Just to give you a sense of the rate increase, component of our premium growth in the current quarter might be helpful. In personal lines, this is on a direct basis. Our rate increase, increase in premiums written included a 6.7% rate increase and that was offset by attrition that exceeded our new business and writings. And in commercial lines, it was 3.7% rate increase, again, which is higher than or very close to the 5.8% net premium written increase. But in commercial auto, the rate increase was 8.5%. So in the lines where we've had some difficulty in profitability, we are seeing a much higher rate increase impact in our net written premiums and, of course, that will eventually find its way into the earned premiums over the next six to nine months.
All right. So the personal lines rates up 6.7%. I'm assuming that's mostly auto, is that the case?
It's split between auto and homeowners, very close, both lines are very close to that number.
Okay. So you did note some adverse development in personal auto. You booked a 110 combined ratio there. So I suppose I can do the math afterwards, but just do you have an idea what your actual, your combined ratio would have been if we take that development out in personal auto combined ratio?
I'm sorry, I didn't run the math either, but it's about $1.8 million. So if you take that over, that's $64.8 million of premium, [indiscernible].
And the commercial auto combined ratio was 116. Now you didn't really say there was anything about development there. Is that 116 a good accident year number that we should be using or was there some development in there kind of behind the scenes?
There is actually favorable development in that line by about $1 million. So the current accident year loss ratio still is quite high and that reflects not only some large loss activity, continuation of the trends we've been talking about, but also a much more conservative view from our actuaries on future development in the current accident years. We are reporting a much higher accident year loss ratio than we would have, let's say, a year ago.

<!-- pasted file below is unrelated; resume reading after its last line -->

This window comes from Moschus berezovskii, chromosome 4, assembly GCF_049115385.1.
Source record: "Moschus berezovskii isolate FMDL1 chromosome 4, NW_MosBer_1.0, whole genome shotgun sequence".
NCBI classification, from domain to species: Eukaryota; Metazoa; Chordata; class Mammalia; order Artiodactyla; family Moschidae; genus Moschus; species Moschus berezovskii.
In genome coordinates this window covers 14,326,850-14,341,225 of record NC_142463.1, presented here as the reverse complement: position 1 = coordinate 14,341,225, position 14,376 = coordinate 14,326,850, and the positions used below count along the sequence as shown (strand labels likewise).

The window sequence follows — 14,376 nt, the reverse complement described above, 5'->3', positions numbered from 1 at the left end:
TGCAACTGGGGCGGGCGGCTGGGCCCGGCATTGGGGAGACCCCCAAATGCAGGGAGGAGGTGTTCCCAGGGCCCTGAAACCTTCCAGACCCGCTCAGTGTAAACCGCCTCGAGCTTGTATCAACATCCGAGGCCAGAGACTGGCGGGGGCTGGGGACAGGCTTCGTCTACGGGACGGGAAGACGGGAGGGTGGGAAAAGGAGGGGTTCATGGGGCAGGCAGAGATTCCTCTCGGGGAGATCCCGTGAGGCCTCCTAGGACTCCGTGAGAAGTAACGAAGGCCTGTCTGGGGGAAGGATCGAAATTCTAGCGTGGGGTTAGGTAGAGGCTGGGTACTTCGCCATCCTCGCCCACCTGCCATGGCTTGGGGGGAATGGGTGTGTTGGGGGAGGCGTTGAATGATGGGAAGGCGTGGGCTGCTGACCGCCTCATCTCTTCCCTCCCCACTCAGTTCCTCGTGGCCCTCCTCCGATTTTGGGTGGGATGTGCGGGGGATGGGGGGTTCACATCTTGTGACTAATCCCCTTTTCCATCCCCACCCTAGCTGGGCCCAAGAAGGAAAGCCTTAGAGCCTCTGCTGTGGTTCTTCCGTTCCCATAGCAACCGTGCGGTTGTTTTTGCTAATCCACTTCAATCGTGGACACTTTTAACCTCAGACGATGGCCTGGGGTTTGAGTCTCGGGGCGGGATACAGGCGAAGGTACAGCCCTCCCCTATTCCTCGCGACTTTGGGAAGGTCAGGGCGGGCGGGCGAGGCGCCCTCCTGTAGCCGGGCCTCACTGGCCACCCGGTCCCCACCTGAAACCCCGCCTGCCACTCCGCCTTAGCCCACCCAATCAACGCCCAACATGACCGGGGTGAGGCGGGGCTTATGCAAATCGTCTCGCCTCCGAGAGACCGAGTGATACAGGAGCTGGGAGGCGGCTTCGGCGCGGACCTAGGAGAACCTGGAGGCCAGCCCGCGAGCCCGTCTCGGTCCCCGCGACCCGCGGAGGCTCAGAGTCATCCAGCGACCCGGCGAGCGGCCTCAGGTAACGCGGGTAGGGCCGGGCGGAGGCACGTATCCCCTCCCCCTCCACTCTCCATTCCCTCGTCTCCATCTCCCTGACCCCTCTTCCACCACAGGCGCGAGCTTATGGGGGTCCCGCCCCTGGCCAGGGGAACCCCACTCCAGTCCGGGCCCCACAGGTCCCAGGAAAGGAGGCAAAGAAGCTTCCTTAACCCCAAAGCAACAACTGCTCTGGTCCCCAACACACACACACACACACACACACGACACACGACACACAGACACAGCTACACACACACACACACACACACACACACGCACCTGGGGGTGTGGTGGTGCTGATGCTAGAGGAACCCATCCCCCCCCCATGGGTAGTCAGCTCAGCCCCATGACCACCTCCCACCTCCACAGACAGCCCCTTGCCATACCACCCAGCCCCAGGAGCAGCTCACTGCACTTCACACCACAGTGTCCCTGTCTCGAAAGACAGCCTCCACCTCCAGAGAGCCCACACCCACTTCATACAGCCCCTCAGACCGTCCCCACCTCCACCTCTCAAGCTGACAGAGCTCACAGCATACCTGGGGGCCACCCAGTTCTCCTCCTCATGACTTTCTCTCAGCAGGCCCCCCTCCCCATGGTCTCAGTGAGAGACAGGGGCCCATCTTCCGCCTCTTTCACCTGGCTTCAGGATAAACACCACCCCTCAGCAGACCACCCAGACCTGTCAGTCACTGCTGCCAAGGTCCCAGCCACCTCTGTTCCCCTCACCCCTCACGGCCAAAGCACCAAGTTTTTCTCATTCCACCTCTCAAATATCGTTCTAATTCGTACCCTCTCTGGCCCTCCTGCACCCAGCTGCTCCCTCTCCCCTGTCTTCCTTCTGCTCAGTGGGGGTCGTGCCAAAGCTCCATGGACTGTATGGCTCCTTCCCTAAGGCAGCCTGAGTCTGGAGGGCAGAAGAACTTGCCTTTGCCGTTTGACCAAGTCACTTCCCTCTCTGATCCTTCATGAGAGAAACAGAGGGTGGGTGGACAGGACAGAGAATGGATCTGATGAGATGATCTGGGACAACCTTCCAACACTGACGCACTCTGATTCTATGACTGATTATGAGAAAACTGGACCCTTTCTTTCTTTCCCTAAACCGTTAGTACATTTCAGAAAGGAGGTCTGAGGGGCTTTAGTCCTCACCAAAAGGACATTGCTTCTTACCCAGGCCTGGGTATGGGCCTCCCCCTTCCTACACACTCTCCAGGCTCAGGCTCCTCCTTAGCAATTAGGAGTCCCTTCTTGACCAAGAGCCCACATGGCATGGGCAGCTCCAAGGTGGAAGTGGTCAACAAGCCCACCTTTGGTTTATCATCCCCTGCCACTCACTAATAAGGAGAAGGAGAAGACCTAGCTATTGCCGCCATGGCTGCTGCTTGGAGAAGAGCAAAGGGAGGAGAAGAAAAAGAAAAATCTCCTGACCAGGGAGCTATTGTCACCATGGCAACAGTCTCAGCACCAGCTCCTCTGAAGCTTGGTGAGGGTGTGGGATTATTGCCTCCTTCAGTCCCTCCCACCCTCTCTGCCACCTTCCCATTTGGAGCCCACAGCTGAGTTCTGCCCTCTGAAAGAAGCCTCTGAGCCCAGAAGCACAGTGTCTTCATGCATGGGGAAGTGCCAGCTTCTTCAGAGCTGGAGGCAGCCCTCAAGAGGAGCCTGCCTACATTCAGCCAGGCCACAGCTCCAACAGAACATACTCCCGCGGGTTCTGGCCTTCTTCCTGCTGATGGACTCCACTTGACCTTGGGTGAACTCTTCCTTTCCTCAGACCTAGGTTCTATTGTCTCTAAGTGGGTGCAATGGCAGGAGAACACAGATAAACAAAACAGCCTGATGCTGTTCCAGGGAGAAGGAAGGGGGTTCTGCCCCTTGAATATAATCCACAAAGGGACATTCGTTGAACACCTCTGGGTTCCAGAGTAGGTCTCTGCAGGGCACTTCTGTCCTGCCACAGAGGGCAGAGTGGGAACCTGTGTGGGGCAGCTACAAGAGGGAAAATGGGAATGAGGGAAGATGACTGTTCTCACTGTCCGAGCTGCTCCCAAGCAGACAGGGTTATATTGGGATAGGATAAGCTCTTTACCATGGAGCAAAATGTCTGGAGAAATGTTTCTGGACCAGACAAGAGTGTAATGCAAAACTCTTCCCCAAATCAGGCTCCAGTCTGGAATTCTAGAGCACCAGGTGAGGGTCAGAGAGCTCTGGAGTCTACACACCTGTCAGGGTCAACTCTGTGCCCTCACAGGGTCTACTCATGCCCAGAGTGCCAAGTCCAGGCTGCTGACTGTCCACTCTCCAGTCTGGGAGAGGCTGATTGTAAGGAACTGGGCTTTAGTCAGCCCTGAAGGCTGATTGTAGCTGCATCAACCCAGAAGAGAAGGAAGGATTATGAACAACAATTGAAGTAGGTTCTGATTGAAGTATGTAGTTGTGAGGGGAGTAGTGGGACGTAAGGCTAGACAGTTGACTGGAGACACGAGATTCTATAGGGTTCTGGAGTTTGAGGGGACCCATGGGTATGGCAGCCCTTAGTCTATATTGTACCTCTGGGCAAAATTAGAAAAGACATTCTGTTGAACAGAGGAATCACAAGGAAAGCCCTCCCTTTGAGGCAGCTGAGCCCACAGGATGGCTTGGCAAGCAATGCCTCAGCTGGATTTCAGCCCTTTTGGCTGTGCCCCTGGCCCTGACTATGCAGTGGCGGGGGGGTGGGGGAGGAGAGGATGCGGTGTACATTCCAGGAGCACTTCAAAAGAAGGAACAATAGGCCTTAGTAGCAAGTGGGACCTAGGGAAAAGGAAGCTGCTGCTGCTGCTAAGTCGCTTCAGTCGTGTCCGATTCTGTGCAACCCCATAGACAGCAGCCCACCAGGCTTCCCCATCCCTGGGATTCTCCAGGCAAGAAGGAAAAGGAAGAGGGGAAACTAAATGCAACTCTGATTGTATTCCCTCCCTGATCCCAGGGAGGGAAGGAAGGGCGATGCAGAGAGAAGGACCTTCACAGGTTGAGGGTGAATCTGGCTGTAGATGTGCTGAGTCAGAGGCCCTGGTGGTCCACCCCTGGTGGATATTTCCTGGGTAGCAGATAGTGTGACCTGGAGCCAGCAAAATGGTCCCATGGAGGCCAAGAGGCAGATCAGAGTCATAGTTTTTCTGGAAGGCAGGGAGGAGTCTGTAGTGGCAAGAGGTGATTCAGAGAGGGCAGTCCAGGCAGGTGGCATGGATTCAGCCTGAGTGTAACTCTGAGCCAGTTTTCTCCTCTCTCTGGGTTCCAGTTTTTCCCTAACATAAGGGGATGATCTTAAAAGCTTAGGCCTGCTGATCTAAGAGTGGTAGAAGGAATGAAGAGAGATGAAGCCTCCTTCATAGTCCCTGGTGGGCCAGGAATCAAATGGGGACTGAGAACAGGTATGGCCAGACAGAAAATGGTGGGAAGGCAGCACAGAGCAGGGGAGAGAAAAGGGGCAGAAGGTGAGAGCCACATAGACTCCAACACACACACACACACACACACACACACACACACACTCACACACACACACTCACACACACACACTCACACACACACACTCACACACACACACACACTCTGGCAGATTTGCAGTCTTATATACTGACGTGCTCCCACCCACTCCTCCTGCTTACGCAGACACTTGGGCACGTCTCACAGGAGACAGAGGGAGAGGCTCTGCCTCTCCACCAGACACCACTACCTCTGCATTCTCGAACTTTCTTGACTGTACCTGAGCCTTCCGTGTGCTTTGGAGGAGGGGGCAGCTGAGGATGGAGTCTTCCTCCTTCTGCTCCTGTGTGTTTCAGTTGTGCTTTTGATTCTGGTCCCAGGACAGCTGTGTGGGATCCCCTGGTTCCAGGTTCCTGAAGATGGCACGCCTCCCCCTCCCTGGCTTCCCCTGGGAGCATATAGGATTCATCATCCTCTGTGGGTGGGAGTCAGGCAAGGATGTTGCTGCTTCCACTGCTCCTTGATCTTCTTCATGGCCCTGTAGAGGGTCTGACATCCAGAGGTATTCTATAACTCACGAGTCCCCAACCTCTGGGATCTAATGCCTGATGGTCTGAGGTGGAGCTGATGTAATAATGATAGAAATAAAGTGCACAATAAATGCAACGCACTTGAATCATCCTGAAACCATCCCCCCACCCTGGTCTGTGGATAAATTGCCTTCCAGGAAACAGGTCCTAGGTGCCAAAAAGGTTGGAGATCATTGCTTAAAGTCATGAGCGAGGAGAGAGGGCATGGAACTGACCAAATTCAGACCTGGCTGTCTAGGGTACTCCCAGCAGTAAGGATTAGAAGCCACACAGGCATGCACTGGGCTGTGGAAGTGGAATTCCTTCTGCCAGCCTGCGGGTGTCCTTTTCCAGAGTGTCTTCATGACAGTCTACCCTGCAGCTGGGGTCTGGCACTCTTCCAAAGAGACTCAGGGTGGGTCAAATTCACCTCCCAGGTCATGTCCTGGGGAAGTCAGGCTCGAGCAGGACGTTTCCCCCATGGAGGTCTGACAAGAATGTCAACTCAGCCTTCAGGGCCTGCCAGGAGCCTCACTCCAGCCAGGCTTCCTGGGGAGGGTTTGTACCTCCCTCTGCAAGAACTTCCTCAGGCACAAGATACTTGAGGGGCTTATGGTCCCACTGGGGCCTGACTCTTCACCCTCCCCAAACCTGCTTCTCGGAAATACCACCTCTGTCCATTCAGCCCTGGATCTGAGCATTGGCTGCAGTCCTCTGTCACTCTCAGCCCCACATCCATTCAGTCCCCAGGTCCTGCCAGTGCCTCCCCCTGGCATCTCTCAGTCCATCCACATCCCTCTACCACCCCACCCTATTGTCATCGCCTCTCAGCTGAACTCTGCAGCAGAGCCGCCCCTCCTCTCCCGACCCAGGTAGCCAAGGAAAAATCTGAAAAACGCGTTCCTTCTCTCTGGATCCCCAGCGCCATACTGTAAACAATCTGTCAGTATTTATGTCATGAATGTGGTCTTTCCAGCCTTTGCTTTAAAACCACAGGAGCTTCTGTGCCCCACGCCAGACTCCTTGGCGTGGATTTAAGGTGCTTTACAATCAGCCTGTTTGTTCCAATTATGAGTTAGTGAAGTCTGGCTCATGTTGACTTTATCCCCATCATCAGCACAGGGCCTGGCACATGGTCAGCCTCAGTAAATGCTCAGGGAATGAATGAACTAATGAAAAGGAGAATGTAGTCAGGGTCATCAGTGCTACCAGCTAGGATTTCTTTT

And with the auto rates going up 8.5%, some severity trend in there as well. That 116 is going to be elevated for a while until you start getting those rates really flowing through. So there could be another probably, more than one year probably for that to kind of come down into a more profitable range?
Right. We're not expecting significant improvement until middle part of 2019 at the earliest.
How much of the auto book is either personal or commercial, I guess, is stand-alone versus packaged?
There is not a lot of it that's stand-alone. In fact, initiative that we put in place at the beginning of 2018 is not really write any commercial monoline. Most of it, Bob, is package. And on the auto side for personal lines, there was incentives and have been incentive put in place in prior years to really package around those accounts. So we worked very, very hard to make sure that any monoline auto, commercial or personal lines, that we've stayed away from that, deemphasized it.
Yes, just to follow up on that. The only exception to that would be several states where we pulled out of the homeowners market a number of years ago and we continue to write auto only, and we're currently evaluating those states and really looking hard at the profitability levels there.
All right. Okay. And last question that I have is, so you're implementing predictive analytics. Sounds like you're getting into the, you've done the auto lines, you're getting into other lines, what type of impact do you expect or did you plan on having when you roll those products out on your loss ratio?